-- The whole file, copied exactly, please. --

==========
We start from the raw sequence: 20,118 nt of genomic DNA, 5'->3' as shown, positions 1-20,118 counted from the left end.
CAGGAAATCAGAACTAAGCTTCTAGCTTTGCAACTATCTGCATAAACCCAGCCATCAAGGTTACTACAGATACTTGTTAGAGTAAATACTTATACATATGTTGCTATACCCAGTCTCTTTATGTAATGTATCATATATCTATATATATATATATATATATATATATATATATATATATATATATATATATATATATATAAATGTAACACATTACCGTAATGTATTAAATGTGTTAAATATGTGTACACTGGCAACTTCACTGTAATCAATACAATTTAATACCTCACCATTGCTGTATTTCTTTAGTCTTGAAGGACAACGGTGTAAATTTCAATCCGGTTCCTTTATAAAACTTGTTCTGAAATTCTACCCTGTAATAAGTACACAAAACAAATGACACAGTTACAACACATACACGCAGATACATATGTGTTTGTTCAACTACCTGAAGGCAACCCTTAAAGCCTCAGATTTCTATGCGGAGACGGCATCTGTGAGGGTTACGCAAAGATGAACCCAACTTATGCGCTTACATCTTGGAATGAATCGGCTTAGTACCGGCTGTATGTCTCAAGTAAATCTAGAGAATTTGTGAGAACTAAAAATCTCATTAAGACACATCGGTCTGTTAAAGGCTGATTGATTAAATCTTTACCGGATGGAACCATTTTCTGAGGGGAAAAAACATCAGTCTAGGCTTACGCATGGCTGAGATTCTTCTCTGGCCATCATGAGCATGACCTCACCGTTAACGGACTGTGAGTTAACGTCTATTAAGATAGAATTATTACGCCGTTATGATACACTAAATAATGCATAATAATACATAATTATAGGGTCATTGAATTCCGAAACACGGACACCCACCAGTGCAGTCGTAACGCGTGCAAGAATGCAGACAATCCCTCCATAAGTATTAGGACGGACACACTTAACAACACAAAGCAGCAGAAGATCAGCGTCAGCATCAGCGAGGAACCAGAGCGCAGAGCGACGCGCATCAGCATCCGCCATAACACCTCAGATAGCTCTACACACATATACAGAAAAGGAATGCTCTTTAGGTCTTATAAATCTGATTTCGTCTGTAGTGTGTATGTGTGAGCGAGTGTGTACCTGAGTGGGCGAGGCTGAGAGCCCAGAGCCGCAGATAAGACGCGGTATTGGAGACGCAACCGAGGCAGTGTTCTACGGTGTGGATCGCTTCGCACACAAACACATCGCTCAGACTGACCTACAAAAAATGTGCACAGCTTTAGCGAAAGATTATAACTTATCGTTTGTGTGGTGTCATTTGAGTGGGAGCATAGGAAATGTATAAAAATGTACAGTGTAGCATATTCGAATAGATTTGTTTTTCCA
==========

We start from the raw sequence: 20,118 nt of genomic DNA, 5'->3' as shown, positions 1-20,118 counted from the left end.
CAGGAAATCAGAACTAAGCTTCTAGCTTTGCAACTATCTGCATAAACCCAGCCATCAAGGTTACTACAGATACTTGTTAGAGTAAATACTTATACATATGTTGCTATACCCAGTCTCTTTATGTAATGTATCATATATCTATATATATATATATATATATATATATATATATATATATATATATATATATATATATATAAATGTAACACATTACCGTAATGTATTAAATGTGTTAAATATGTGTACACTGGCAACTTCACTGTAATCAATACAATTTAATACCTCACCATTGCTGTATTTCTTTAGTCTTGAAGGACAACGGTGTAAATTTCAATCCGGTTCCTTTATAAAACTTGTTCTGAAATTCTACCCTGTAATAAGTACACAAAACAAATGACACAGTTACAACACATACACGCAGATACATATGTGTTTGTTCAACTACCTGAAGGCAACCCTTAAAGCCTCAGATTTCTATGCGGAGACGGCATCTGTGAGGGTTACGCAAAGATGAACCCAACTTATGCGCTTACATCTTGGAATGAATCGGCTTAGTACCGGCTGTATGTCTCAAGTAAATCTAGAGAATTTGTGAGAACTAAAAATCTCATTAAGACACATCGGTCTGTTAAAGGCTGATTGATTAAATCTTTACCGGATGGAACCATTTTCTGAGGGGAAAAAACATCAGTCTAGGCTTACGCATGGCTGAGATTCTTCTCTGGCCATCATGAGCATGACCTCACCGTTAACGGACTGTGAGTTAACGTCTATTAAGATAGAATTATTACGCCGTTATGATACACTAAATAATGCATAATAATACATAATTATAGGGTCATTGAATTCCGAAACACGGACACCCACCAGTGCAGTCGTAACGCGTGCAAGAATGCAGACAATCCCTCCATAAGTATTAGGACGGACACACTTAACAACACAAAGCAGCAGAAGATCAGCGTCAGCATCAGCGAGGAACCAGAGCGCAGAGCGACGCGCATCAGCATCCGCCATAACACCTCAGATAGCTCTACACACATATACAGAAAAGGAATGCTCTTTAGGTCTTATAAATCTGATTTCGTCTGTAGTGTGTATGTGTGAGCGAGTGTGTACCTGAGTGGGCGAGGCTGAGAGCCCAGAGCCGCAGATAAGACGCGGTATTGGAGACGCAACCGAGGCAGTGTTCTACGGTGTGGATCGCTTCGCACACAAACACATCGCTCAGACTGACCTACAAAAAATGTGCACAGCTTTAGCGAAAGATTATAACTTATCGTTTGTGTGGTGTCATTTGAGTGGGAGCATAGGAAATGTATAAAAATGTACAGTGTAGCATATTCGAATAGATTTGTTTTTCCA